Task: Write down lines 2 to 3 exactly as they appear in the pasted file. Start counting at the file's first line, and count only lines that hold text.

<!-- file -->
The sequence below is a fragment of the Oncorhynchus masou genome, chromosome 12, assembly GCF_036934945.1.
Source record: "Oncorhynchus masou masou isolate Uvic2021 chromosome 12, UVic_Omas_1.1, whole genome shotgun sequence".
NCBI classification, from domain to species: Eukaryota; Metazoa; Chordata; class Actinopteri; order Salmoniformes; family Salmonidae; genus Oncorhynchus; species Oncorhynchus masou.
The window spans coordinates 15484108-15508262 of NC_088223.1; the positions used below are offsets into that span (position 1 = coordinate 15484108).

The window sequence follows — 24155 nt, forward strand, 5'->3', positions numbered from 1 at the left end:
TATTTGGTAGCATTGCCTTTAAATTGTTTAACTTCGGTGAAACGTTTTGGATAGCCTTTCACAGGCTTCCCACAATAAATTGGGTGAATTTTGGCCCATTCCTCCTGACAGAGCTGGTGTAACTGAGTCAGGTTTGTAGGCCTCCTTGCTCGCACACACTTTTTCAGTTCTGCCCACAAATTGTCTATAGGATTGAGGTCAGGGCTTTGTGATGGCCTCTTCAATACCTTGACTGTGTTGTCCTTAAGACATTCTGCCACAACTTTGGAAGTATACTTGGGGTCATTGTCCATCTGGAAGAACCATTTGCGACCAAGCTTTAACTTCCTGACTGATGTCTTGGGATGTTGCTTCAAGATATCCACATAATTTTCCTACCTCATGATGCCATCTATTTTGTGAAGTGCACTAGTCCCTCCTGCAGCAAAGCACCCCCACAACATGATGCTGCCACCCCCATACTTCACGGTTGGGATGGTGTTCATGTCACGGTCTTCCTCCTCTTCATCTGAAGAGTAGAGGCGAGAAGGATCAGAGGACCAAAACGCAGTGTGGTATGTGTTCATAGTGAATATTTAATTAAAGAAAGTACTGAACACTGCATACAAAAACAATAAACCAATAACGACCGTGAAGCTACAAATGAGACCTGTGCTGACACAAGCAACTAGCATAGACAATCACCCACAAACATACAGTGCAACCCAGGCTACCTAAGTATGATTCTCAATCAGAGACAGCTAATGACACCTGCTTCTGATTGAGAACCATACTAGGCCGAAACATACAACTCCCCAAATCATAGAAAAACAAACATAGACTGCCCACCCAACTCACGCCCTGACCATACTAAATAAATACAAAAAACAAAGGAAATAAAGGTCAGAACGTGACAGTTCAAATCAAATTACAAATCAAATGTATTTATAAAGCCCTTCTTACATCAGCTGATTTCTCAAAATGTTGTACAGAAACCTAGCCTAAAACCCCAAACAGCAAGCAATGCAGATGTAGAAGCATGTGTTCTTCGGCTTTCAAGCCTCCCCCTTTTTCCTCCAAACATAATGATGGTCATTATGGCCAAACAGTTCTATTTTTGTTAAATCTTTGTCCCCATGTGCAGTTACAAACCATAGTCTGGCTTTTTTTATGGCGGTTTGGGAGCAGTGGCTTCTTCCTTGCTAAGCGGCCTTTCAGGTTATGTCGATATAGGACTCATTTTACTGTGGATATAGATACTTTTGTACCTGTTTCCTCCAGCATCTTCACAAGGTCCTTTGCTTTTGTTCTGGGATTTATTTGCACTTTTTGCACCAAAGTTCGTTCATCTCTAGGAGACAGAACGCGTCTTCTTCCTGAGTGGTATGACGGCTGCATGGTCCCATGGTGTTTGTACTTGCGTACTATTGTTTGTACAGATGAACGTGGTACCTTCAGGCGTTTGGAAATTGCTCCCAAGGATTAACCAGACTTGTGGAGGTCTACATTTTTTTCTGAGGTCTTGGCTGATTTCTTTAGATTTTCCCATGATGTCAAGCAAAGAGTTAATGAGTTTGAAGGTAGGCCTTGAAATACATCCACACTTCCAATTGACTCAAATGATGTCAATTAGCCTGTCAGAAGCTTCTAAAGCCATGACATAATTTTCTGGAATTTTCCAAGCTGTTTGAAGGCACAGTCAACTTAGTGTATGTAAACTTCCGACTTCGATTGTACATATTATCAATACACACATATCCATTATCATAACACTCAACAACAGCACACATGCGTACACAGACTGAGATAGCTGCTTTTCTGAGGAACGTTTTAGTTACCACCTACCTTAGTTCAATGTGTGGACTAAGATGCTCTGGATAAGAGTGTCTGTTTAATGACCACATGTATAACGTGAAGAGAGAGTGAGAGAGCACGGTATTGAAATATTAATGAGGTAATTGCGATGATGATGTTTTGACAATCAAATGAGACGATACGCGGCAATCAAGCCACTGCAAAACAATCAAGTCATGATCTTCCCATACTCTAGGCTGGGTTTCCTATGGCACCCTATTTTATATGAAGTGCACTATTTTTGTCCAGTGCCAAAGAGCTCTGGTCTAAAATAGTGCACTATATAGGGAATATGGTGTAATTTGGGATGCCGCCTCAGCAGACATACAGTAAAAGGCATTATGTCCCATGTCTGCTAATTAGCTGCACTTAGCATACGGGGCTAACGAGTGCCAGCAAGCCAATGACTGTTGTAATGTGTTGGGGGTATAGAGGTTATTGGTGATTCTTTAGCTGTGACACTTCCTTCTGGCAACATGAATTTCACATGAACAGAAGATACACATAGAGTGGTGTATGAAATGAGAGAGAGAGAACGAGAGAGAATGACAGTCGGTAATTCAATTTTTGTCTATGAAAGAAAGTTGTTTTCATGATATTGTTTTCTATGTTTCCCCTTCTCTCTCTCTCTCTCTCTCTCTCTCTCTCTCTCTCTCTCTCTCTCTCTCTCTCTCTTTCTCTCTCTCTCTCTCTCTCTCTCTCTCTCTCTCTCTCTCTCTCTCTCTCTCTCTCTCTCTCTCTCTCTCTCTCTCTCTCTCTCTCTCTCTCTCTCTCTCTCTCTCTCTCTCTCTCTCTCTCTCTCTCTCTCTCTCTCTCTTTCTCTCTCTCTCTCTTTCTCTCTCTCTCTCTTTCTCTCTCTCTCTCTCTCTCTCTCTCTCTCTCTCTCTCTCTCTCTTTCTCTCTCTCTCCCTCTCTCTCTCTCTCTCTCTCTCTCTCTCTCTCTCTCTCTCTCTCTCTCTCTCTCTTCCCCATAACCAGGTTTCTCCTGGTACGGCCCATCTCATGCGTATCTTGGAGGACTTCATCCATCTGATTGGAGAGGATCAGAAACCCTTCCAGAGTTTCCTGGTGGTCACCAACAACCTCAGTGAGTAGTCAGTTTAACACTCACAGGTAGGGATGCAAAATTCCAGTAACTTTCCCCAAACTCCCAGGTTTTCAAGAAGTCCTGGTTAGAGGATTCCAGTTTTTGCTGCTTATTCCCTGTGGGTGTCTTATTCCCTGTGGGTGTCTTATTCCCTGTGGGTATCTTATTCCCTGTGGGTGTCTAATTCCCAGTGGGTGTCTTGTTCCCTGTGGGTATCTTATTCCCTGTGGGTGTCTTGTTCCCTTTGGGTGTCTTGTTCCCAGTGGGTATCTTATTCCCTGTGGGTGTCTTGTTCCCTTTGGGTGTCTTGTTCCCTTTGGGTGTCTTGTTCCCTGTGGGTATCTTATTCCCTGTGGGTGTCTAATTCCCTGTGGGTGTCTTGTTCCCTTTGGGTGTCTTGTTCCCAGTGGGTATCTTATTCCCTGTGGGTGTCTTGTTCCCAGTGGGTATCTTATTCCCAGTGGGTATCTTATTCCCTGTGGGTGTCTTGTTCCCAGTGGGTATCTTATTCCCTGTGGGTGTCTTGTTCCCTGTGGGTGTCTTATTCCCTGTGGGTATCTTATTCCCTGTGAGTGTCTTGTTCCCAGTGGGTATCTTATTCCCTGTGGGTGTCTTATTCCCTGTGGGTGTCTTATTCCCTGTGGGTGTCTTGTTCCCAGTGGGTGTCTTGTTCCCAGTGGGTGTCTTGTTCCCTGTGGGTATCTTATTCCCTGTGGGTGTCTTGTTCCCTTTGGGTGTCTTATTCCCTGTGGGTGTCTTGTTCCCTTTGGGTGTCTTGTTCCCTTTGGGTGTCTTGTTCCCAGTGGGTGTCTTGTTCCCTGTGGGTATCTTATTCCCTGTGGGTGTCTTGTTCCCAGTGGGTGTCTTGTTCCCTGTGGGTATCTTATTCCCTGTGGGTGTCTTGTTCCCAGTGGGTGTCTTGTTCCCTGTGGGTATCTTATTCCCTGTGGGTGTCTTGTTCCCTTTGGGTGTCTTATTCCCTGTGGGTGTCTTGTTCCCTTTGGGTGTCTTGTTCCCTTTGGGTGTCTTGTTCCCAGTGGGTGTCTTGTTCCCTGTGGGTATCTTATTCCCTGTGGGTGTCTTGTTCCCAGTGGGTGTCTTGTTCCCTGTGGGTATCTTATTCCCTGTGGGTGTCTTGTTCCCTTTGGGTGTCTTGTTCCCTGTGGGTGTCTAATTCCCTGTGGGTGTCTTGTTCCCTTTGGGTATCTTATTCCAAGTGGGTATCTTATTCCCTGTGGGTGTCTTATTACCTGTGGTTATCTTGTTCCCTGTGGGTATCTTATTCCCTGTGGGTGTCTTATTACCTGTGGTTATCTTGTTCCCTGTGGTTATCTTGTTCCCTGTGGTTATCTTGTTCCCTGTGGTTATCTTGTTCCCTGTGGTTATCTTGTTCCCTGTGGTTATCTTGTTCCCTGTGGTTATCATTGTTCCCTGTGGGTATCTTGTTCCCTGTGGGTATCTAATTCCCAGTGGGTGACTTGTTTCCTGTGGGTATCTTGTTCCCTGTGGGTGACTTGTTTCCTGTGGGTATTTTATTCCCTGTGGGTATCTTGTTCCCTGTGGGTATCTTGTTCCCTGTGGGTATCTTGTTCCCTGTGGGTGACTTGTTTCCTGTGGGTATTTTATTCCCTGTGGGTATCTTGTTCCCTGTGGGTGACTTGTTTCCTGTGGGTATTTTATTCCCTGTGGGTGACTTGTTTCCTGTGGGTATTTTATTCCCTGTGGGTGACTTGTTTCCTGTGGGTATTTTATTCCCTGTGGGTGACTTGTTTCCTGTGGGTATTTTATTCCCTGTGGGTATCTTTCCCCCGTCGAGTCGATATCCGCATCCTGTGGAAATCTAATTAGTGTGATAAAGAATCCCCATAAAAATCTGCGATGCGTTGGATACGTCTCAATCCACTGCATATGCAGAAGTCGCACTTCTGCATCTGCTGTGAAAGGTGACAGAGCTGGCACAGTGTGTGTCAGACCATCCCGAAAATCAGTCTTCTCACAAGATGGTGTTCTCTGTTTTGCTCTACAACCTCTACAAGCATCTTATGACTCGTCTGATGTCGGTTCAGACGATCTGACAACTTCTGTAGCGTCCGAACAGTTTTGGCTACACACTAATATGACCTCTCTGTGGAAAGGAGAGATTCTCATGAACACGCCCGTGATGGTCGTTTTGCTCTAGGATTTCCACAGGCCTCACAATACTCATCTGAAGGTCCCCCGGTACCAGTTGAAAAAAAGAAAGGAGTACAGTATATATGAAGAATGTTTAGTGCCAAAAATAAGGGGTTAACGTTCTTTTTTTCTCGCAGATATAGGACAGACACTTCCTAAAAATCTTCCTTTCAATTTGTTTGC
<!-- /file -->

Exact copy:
Source record: "Oncorhynchus masou masou isolate Uvic2021 chromosome 12, UVic_Omas_1.1, whole genome shotgun sequence".
NCBI classification, from domain to species: Eukaryota; Metazoa; Chordata; class Actinopteri; order Salmoniformes; family Salmonidae; genus Oncorhynchus; species Oncorhynchus masou.